Nutrition and Pregnancy

Eating for a Healthy Baby

A healthy diet is one of the most important gifts you can give to your baby. Food that is good for you is good for the baby too. Not eating well during pregnancy can affect your baby’s growth and your health. The vitamins, minerals, and nutrients your body takes in pass into your bloodstream. They reach your baby through the placenta, a disk-shaped organ on the wall of the uterus. It is linked to your baby by the umbilical cord.

Eating well while you are pregnant is all about balance. Choosing a variety of foods in the right amounts is important to a healthy pregnancy. Carbohydrates, protein and fat provide the fuel for a healthy pregnancy. They provide calories and energy you need during your pregnancy. Vitamins, minerals, and water are equally important. Vitamins oversee many of your body’s functions that keep you and your baby’s growth on track.

Part of a nutritious, well-balanced diet includes:

  • Avoiding junk food, soda, and limiting caffeine intake.
  • Eating fruit, vegetables, and whole grains (such as rice or grains found in bread, tortillas, or cereal). High fiber foods like whole grains and cereals are not only part of a healthy diet, but also help with constipation.
  • Consuming dairy foods like low-fat milk, cheese and yogurt.
  • Eating protein-rich foods like lean meat, poultry, fish, eggs, beans, tofu, and peanut butter.

Talk with your clinician if you eat a vegetarian, macrobiotic or non-dairy diet, or if you need help bringing your weight into a healthy range.

Click here for a prenatal nutrition guide.

Foods for a Healthy Baby

The following paragraphs explain what and how much you need to eat each day. Eating a variety of foods helps you get everything you need.

During pregnancy, you need about 300 extra calories a day. (For example, a glass of skim milk and half a turkey sandwich is about 300 calories.) When you don’t eat enough, your baby may not get enough nourishment to grow properly. Be aware, however, that excess weight gain sometimes increases the risk of pregnancy complications. It is best to follow a healthy diet during your pregnancy.

Appetite can be hard to predict during pregnancy, so eat healthy foods first before having any less healthy treats.

Protein

Protein is very important in your diet. Protein gives you the nutrients your body needs for your muscles and other tissues. It helps grow, maintain, and repair them. It also helps build your baby’s cells during pregnancy. Most women should eat 45 grams of protein a day. Pregnant women need a little more – approximately 60 grams a day. Protein comes from animal food. You get your protein from meat, fish (see section on food safety,) poultry, and dairy products. Plant products such as grains and legumes also can be good sources of protein. If you don’t eat any meat, dairy products or eggs, talk to your doctor about ways to get more protein.

Fluids for Two

You need lots of fluids during pregnancy. Fluid needs increase when pregnant, in part to keep up with an expanding blood supply, the bulk of which is water. They keep your kidneys working well, and help you cut down on swelling and avoid constipation. You should not cut down on fluids to stop swelling during pregnancy.

Pregnancy requires at least 64 ounces (eight 8-ounce cups) of fluid each day. Water is the most obvious fluid source and the most desirable. Try to choose nutritious fluids like low-fat or skim milk, soup, and fruit juices like 100% orange or apple juice. Caffeinated beverages, including coffee, tea, and soft drinks cause your body to lose water and should not be counted toward fluid intake. Try to avoid these when possible.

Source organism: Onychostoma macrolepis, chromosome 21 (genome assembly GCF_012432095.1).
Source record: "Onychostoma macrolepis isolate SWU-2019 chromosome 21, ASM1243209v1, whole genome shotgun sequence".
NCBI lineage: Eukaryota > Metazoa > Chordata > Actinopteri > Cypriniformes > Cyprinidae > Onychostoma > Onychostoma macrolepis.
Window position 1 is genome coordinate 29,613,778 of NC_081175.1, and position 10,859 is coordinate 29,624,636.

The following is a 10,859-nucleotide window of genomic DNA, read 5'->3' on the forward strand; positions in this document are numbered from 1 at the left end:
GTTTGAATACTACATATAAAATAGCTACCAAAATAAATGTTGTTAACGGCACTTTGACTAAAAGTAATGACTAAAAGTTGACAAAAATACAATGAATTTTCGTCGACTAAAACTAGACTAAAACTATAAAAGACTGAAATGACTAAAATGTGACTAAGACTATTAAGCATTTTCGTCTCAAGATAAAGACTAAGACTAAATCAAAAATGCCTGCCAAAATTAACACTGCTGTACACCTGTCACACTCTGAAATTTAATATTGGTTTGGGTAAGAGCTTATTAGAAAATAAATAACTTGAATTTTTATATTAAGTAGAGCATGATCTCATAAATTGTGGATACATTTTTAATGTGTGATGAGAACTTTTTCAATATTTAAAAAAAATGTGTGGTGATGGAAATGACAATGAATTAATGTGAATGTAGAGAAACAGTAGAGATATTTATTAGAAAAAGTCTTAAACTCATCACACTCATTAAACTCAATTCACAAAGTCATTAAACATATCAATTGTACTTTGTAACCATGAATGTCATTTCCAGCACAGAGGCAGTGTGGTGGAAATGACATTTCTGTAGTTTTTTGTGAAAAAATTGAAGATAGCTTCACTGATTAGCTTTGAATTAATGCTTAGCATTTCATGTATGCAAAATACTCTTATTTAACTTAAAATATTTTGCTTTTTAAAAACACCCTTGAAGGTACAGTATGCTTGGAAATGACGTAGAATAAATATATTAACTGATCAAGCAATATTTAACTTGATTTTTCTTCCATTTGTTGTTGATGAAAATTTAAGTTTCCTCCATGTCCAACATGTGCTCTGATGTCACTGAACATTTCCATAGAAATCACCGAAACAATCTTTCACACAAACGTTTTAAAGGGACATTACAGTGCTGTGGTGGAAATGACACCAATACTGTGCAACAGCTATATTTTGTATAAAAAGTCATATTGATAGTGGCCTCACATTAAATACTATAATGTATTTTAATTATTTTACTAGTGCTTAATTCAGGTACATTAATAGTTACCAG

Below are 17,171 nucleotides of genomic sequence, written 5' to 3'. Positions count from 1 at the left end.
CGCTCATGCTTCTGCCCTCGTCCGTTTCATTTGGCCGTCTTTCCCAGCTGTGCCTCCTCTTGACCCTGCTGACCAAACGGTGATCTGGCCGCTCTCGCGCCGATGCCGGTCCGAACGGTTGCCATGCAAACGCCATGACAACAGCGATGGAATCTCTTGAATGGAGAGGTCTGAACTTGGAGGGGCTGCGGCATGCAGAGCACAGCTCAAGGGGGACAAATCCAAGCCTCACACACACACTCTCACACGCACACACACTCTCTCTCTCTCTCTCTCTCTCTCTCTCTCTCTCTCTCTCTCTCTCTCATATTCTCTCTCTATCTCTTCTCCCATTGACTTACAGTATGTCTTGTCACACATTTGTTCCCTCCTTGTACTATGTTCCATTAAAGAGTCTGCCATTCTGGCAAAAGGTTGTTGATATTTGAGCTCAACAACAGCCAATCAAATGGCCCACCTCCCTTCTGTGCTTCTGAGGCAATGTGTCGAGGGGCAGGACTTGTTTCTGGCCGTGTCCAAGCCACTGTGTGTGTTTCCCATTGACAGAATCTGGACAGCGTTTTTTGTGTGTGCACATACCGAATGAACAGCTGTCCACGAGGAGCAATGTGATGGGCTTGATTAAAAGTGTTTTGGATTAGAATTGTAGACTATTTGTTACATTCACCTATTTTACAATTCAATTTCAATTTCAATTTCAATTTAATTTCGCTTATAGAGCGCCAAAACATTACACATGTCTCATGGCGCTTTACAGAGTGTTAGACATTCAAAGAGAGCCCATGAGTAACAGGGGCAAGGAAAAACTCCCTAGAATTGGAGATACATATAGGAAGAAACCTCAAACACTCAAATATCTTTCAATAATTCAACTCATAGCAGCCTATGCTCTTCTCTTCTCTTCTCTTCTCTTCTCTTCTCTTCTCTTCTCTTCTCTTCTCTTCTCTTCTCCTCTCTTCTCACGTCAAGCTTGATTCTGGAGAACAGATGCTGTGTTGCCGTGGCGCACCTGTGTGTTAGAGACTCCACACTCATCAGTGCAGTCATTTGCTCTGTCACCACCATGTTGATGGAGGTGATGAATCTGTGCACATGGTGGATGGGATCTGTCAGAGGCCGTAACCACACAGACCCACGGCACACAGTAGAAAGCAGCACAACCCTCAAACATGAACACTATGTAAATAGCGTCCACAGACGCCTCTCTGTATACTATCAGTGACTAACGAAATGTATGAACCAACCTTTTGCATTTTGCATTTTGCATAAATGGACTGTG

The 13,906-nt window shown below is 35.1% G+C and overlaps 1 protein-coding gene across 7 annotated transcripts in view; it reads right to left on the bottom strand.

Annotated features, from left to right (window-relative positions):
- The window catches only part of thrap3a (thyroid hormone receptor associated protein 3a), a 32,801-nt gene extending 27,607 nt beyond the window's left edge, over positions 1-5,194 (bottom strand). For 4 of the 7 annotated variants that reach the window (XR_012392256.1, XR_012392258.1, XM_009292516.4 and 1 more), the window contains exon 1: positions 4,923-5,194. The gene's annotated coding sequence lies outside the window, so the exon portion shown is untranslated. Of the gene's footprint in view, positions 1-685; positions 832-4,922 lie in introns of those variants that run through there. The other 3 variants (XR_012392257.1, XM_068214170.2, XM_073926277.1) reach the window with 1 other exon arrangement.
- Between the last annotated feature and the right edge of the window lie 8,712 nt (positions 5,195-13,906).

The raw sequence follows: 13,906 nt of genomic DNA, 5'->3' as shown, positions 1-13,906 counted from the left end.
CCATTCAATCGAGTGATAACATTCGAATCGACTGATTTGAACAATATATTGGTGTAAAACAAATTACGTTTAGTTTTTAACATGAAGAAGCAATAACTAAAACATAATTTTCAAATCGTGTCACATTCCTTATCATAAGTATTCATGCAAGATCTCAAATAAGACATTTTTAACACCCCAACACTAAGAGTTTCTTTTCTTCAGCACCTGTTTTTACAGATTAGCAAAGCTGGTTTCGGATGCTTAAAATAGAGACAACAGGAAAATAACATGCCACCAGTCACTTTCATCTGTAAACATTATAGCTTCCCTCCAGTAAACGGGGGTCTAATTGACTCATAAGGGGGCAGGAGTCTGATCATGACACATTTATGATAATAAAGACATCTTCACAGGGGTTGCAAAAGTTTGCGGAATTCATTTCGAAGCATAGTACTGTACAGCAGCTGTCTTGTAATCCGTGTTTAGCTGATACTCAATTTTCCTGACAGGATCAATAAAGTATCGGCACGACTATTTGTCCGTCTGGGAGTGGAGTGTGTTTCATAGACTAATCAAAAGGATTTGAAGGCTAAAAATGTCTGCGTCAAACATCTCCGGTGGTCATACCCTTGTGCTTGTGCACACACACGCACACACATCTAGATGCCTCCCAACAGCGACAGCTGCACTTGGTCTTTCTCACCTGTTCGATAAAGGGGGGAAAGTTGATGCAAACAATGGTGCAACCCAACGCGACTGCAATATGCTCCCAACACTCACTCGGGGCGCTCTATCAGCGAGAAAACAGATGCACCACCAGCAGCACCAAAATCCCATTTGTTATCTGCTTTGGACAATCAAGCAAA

Vitamins and minerals

It can be hard to get all the extra vitamins and minerals you need during pregnancy, so some clinicians prescribe a prenatal vitamin. Iron and folic acid (a B vitamin) are two very important nutrients found in prenatal vitamins or sold separately as pills. Certain vitamins in excess can harm your baby. Follow your clinician’s advice, and don’t take extra vitamins or minerals without first discussing it with them. Keep in mind, also, that vitamins cannot make up for a poor diet. Some women get upset stomachs when they take prenatal vitamins. It helps to take them with food or late in the day, not right after you get up in the morning. If you still feel sick, talk to your clinician about other ways to get the vitamins and minerals you need.

Folic Acid (a B vitamin)

Pregnant women need to get enough folic acid, especially in the early weeks of pregnancy. This B vitamin helps prevent birth defects of the spinal cord and brain and create blood cells for the baby. Experts recommend at least 0.4 (milligrams) or 400 µg (micrograms) of folic acid every day, starting three months before you get pregnant. You can get this amount in most daily multivitamins.

Ways to get folic acid

  • Eat dark green, leafy vegetables like spinach and broccoli, whole-grain or fortified cereals, chickpeas, peanuts, orange juice and fruits.
  • There is folic acid in most prenatal vitamins.
Salt

Salt is one of the minerals that help your heart beat normally. It also helps keep the right level of water in your body, conducts nerve impulses, and makes your muscles contract.

Ways to get salt

  • The average diet easily meets the salt needs of pregnancy.
  • If you have certain medical problems, your clinician may ask you to cut back on salt. Do not cut salt from your diet unless your clinician tells you do so.
DHA

DHA (docosahexaenoic acid) is an omega-3 fatty acid that may have positive effects on the growing fetus. However, randomized trials have not proved benefit from supplemental DHA during pregnancy. The main dietary source of DHA is fish and although concerns of mercury ingestion make some fish problematic for pregnant women, there are some safe fish (see Food Safety) as well as other dietary sources: DHA-enriched eggs, walnuts, and canola oil. Fish oil supplements can provide DHA and EPA (another omega-3 fatty acid); USP-approved fish oil products are available over the counter and meet strict purity standards.

Calcium

Calcium plays a very important role in building your baby’s bones and teeth. If you don’t get enough calcium from a well-balanced diet, your baby will use the calcium from your bones. This can lead to osteoporosis (fragile bones) later in life. Calcium also helps regulate your heartbeat, makes your muscles contract properly, and aids in forming blood clots. Pregnant women should get 1,000 milligrams of calcium each day. Good sources of calcium include milk, cheese, and yogurt. You can also get calcium from fortified orange juice, nuts and seeds, sardines, and salmon with bones.

Iron